Let me know what you think so far.
 

belfastboy

I'll Lock Up
Messages
8,566
Location
vancouver, canada
I finally decided to set aside some time to dedicate to learning a newsboy-style hat. Right now I have only completed the shell on this Peaky Blinders "Shelby" hat.

Take a look at my first attempt so far. My top stitching got a little wonky in a couple of places but most of the time it really came together, especially at the top of the crown it all nearly lined up. So much so that it might not need to have a button placed there.

View attachment 437679View attachment 437680View attachment 437681View attachment 437682

I did add black fusible interfacing to give it more body and structure.

This project is now on hold as I wait for the brim inserts to be delivered, and I need to find some satin fabric that I want to use for the liner, and finally, I will send some of the fabric out to a company that is going to make me some sample buttons before I commit to buying button shells and a die cutter from them. This is the same company that provides me with the button shells that I use for wind trolleys.

The fabric is just some heavy upholstery fabric, much cheaper than getting Irish tweed and it lets me get proficient before splurging for the expensive tweed later.

The pattern came from an Etsy seller who has only installed elastic sweatbands but I am going to modify one of the sweatbands that I would put in a dress hat and see how it turns out. I think I am making this in the correct size such that it will fit me when done but I am not 100% certain of that just yet.

Let me know what you think so far.
Great work! My favourite custom Newsboy maker AmiCharnel uses thick leather as inserts for his brims. I really like them as they have substance but are not stiff like the plastics that many use. He also uses leather for his sweats but not a reeded fedora like sweat....really just a strip of leather but far preferable to the cloth ones. Good Harris tweed is not that expensive if you can find a source that sells bolt ends. I picked up a bunch and sent them to AmiCharnel and had him make them up for me.
 

ChicagoWayVito

Practically Family
Messages
686
Great work! My favourite custom Newsboy maker AmiCharnel uses thick leather as inserts for his brims. I really like them as they have substance but are not stiff like the plastics that many use. He also uses leather for his sweats but not a reeded fedora like sweat....really just a strip of leather but far preferable to the cloth ones. Good Harris tweed is not that expensive if you can find a source that sells bolt ends. I picked up a bunch and sent them to AmiCharnel and had him make them up for me.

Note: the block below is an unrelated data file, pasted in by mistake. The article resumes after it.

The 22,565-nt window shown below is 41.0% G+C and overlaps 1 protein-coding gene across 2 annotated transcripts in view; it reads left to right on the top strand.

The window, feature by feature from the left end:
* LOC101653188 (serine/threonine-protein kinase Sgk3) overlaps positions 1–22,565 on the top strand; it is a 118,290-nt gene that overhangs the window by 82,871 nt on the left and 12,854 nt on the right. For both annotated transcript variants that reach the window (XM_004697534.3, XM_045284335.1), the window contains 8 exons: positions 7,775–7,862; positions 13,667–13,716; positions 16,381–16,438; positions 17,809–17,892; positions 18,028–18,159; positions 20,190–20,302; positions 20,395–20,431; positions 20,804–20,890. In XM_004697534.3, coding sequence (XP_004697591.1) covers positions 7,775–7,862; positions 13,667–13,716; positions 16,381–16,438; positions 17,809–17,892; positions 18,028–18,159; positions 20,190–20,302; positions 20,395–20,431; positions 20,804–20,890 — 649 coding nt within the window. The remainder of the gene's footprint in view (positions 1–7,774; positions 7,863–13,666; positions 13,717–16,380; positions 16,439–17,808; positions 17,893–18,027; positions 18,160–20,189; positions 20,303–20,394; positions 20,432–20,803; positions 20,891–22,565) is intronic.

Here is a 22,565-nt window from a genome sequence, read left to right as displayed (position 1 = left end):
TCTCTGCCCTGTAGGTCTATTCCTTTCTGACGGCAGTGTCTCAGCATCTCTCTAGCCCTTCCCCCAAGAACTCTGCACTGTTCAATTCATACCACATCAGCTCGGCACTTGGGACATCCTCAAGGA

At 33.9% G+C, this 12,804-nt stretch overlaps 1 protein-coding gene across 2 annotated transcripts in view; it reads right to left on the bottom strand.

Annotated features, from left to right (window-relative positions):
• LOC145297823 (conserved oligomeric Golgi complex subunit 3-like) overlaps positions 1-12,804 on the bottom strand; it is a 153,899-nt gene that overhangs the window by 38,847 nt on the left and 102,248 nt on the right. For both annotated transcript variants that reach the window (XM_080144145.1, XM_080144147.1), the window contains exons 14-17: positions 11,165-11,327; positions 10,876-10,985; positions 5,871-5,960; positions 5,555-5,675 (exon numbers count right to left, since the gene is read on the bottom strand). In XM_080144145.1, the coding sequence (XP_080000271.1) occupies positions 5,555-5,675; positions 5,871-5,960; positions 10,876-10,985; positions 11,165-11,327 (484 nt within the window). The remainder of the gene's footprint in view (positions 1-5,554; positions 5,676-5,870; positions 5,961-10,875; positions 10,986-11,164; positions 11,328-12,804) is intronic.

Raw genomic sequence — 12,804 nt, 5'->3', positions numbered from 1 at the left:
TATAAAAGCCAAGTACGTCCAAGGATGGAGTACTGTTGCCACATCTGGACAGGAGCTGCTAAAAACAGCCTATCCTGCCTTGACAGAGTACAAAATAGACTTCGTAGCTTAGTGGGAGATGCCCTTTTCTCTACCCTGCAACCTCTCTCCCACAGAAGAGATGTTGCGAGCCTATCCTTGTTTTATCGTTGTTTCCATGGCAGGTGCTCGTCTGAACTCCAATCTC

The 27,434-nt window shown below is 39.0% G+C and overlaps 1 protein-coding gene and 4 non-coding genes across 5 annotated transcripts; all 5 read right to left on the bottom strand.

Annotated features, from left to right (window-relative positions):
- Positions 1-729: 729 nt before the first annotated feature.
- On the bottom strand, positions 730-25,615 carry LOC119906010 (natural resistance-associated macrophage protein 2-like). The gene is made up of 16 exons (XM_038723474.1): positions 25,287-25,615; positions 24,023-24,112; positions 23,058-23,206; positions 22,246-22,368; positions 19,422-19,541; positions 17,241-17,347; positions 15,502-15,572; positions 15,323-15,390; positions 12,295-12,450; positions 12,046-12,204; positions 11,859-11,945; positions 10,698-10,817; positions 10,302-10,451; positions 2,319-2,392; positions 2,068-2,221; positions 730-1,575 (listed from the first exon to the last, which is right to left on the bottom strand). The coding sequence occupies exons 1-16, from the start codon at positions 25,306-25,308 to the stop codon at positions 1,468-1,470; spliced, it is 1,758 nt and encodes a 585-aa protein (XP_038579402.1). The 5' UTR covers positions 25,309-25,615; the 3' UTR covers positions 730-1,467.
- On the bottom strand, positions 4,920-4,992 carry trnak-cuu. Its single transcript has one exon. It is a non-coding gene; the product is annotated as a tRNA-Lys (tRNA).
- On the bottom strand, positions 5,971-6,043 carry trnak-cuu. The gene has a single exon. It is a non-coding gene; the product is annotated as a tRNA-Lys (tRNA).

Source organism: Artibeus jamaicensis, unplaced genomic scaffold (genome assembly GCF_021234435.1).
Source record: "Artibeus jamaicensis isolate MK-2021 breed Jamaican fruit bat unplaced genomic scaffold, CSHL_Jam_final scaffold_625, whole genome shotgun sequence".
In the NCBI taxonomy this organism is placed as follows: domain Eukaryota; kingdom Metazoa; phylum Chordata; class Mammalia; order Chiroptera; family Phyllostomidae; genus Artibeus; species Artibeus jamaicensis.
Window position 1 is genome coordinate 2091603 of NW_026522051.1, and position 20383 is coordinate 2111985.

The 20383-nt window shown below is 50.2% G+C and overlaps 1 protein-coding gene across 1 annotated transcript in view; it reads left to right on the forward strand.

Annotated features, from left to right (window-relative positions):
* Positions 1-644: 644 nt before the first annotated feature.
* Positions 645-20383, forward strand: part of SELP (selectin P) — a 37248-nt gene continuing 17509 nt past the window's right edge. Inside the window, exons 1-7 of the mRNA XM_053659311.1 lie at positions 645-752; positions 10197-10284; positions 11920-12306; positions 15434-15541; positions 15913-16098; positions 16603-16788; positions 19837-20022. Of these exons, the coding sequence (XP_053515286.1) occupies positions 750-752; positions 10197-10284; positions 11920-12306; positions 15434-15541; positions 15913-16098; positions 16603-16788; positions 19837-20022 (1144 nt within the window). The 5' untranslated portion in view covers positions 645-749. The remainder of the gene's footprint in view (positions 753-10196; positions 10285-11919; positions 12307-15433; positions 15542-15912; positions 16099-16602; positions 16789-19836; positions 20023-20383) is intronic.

Oooooh, thick leather for inserts. That sounds like a brilliant idea. Probably just using some inexpensive veg tanned tooling leather. Something for me to consider.
 

Darrell2688

One of the Regulars
Messages
130
I have been working on a few things, I finished up the sweatband all except the little bow in the back, black bow for this sweatband. I have been waiting on some ribbon that I ordered and hat bows.
I made a flange stand out of a 2"x12"x24" and used a 5/16" dowel rod for the pins. I have been moving really slow with this hat, summertime and I have 4 acres to move every week, plus working on or making hat tools.
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belfastboy

I'll Lock Up
Messages
8,566
Location
vancouver, canada
I picked up my Ukraine 100% beaver dress weight felts this morning. He brought in a limited colour selection but damn they are nice felts. Deep rich colours and the 160gr is substantial. I have worked with 180 gr & 200gr and find them very stiff and hard to work with. But these 160gr are very nice.
 
Messages
15,830
Location
Central California
I picked up my Ukraine 100% beaver dress weight felts this morning. He brought in a limited colour selection but damn they are nice felts. Deep rich colours and the 160gr is substantial. I have worked with 180 gr & 200gr and find them very stiff and hard to work with. But these 160gr are very nice.


Are the 160g felts big enough to be made into my size and proportions?